The Oil Content Discharge monitor samples the bilge water as it passes out of the separator. Should the oil content exceed maximum 15ppm, the three-way valve changes the output flow from the overboard discharge to discharge to the bilge water holding tank. An audible alarm sounds to warn the operator of the alarm condition. The 15ppm device setting can be adjusted from 1ppm up to the maximum 15ppm, but cannot be set higher. The monitor sensing element may be, normally flushed through with fresh water when in operation by moving the supply lever from the SAMPLING to the FLUSHING position.
This action automatically operates the three-way valve on the discharge line and returns the water to the bilge holding tank. Nowadays, the monitor contains a memory card recording the monitor readings for a period of 18 months, after which the data is automatically overwritten. The card is not to be removed from the instrument as it records the following information:

      • Time;
      • Date;
      • Oil content greater than 15 ppm;
      • Separator status

Example of an oil monitoring device

The oil content monitor must be checked each month and must be flushed through in order to remove any debris which could influence the reading.

The maximum flow capacity should not be exceeded, as excess flow will prevent effective separation. The bilge pump suction strainer should be kept clean in order to avoid large solid particles entering the separator, as these will have a detrimental effect on the separation process.

It is important to notice that the oily water separator is designed to separate oil from water, not water from oil. Therefore, if the bilge water supply to the separator contains excessive amounts of oil it will render the equipment inoperable and result in unnecessary maintenance.

Same, if the separator uses flocculation chemicals, great  care must be taken when handling the treatment chemicals, as these substances are caustic and can cause chemical burning on contact with skin and will cause severe damage to eyes. The appropriate protective clothing, including eye protection, must be worn when handling the chemicals.

When operating the oily bilge water separator and the overboard oil monitoring
system, the date, quantity and location of the discharge overboard is to be recorded in the Oil Record Book. All pumping operations and discharges are also to be in accordance with the latest MARPOL Regulations, Annex I, Regulations 9, 10, 11 and 16.

Example of an Oil Record Book

The date, operational code and item number needs to be written in appropriate columns and the required particulars should be recorded chronologically in the blank space. For discharges overboard, the ship’s position at the start and end of the discharge should be entered. Each completed operation shall be signed for and dated by the officer or officers in charge of the operation and each completed page must be countersigned by the master of the vessel.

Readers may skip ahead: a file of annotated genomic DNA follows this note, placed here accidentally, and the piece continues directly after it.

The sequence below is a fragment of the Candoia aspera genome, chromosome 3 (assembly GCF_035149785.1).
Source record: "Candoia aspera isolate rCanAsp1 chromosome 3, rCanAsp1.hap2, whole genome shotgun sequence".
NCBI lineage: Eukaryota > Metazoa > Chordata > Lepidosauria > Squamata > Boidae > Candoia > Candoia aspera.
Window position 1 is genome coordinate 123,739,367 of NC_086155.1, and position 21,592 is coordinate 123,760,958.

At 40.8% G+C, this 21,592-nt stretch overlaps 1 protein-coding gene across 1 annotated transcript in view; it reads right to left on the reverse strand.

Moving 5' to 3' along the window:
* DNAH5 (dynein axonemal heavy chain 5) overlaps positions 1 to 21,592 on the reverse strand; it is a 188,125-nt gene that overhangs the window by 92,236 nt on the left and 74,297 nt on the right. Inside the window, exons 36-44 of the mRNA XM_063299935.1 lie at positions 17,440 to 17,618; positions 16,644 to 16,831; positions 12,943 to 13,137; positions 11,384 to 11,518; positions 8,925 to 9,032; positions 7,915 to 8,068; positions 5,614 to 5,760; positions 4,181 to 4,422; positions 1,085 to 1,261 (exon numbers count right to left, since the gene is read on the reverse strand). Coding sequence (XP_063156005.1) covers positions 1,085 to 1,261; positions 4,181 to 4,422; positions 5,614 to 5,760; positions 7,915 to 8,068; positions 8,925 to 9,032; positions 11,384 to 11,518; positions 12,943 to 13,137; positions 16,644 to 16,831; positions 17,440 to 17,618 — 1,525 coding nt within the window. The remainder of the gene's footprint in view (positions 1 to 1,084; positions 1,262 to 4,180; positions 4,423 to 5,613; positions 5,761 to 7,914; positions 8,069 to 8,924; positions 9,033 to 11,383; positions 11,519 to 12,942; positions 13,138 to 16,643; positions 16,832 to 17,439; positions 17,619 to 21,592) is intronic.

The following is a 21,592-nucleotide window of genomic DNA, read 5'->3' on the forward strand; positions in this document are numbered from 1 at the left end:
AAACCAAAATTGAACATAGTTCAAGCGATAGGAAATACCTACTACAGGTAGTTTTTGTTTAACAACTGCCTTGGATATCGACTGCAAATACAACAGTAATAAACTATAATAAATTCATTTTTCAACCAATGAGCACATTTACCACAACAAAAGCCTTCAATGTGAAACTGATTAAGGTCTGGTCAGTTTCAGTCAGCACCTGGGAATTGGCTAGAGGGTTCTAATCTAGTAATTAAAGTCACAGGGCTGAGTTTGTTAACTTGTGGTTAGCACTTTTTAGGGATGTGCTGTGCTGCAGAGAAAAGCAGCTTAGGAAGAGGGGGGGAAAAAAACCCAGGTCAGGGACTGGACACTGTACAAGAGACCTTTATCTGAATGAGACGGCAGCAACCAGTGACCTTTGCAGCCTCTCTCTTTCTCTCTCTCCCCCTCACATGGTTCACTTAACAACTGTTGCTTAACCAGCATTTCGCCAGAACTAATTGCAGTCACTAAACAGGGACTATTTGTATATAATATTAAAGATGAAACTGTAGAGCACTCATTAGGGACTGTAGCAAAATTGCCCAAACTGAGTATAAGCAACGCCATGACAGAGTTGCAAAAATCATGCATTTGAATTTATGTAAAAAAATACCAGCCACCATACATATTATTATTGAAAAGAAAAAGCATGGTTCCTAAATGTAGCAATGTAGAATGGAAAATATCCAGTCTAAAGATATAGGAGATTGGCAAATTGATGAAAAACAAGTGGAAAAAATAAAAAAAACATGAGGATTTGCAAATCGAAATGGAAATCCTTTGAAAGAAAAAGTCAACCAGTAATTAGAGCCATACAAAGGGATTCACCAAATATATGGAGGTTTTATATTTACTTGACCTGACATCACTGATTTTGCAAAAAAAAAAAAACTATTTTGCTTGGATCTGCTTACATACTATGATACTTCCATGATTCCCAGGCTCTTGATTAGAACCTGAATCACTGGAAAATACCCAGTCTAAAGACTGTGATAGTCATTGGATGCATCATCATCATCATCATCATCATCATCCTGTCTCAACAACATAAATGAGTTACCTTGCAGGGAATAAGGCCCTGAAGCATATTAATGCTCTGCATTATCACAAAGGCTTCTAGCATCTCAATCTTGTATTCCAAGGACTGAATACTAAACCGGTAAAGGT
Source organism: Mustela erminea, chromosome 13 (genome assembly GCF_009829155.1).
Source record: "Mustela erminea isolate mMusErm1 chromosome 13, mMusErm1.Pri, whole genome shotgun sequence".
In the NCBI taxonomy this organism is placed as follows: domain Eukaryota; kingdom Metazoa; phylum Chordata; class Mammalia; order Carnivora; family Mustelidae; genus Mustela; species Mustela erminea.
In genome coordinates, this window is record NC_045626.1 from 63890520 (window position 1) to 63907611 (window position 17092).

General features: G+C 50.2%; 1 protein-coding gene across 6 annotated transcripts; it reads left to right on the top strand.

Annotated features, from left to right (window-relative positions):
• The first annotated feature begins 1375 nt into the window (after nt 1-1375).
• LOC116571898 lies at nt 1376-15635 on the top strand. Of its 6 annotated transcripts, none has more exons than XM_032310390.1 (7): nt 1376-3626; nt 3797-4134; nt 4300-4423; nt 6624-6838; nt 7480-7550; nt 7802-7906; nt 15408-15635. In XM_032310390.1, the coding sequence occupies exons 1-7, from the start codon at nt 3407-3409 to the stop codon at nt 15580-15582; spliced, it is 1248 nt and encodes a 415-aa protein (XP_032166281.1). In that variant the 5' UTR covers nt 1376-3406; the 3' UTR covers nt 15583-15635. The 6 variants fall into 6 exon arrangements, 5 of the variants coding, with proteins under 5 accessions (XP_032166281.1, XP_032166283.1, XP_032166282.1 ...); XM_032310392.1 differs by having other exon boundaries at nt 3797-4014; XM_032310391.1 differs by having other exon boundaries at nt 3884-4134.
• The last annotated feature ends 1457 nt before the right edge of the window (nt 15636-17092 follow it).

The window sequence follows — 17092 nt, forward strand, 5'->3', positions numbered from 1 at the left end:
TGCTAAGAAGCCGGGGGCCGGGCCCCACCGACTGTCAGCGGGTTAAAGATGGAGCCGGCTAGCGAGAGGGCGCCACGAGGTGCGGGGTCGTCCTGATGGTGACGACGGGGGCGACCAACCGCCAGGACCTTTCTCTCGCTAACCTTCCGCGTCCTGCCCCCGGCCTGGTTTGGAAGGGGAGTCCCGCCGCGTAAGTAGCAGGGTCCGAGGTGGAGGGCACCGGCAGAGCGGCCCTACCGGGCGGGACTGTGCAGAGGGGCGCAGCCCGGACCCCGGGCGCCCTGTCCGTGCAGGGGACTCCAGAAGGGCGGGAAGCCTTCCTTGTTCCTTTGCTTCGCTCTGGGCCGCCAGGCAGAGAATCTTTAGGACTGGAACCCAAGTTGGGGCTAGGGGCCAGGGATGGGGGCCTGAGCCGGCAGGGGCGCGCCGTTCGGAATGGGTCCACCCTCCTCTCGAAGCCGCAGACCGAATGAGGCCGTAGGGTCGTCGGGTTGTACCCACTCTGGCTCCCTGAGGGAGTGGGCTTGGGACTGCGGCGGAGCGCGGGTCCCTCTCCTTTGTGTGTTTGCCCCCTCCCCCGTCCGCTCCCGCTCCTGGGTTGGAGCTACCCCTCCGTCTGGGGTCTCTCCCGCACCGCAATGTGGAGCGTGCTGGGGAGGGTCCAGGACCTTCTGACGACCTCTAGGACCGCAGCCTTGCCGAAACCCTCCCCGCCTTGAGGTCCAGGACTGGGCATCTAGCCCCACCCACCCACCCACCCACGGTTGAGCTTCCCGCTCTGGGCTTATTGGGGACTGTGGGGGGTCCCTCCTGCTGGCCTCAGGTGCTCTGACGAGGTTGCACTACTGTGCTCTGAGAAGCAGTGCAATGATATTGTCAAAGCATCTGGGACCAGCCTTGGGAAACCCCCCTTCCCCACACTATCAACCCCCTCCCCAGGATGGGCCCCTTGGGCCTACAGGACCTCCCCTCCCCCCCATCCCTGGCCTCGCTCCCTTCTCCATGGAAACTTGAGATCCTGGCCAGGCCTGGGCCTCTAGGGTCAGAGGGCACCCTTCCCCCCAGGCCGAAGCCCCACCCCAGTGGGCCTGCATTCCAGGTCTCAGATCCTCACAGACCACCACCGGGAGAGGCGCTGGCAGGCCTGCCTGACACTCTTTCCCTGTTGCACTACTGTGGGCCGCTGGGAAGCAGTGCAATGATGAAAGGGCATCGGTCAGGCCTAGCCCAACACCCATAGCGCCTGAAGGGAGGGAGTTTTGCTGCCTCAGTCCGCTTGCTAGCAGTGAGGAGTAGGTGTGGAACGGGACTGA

Example on how to record the operation in ORB

Failure to fill in the oil record book in a proper way has led to those onboard and companies being prosecuted.

If you have any questions regarding above, please feel free to use our existing forum Seafarer’s World and will try to answer to all your queries.

If you like my posts, please don’t forget to press Like and Share. You can also Subscribe to this blog and you will be informed every time when a new article is published. Also you can buy me a coffee by donating to this website, so I will have the fuel I need to keep producing great content! Thank you!

Source and Bibliography:

  • You tube video source and credit: Marine NAV & TECH and Victor Marine

Lube oil treatment and maintenance onboard

During operation of engines (especially trunk type engines) the lubricating oil will gradually be contaminated by small particles originating from the combustion and, in particular engines operated on heavy fuels which will normally increase the contamination due to the increased content of carbon residues and other contaminants (about four stroke lubricating system you can read in here).

Contamination of lubricating oil with either freshwater or seawater can also occur.

A certain amount of contaminants can be kept suspended in the lubricating oil without affecting the lubricating properties, but the condition of the lubricating oil must be kept under observation, on a regular basis, by analyzing oil samples.

The moving parts in the engine are protected by the built-on duplex full-flow lubricating oil filters, where usually the replaceable paper filter cartridges in each filter chamber has a fineness of 10-15 microns. The safety filter, at the centre of each filter chamber, is a basket filter element, with a fineness of 60 microns (sphere passing mesh).

Example of lube oil duplex filters

The pressure drop across the replaceable paper filter cartridges is one parameter indicating the contamination level. The higher the dirt content in the oil, the shorter the periods between filter cartridge replacement and cleaning.
The condition of the lubricating oil can be maintained / re-established by exchanging the lubricating oil at fixed intervals or based on analyzing oil samples.

For engines exclusively operated on MDO/MGO is recommended to install a built-on centrifugal bypass filter as an additional filter to the built-on full flow depth filter.

Example of centrifugal filter installed on engine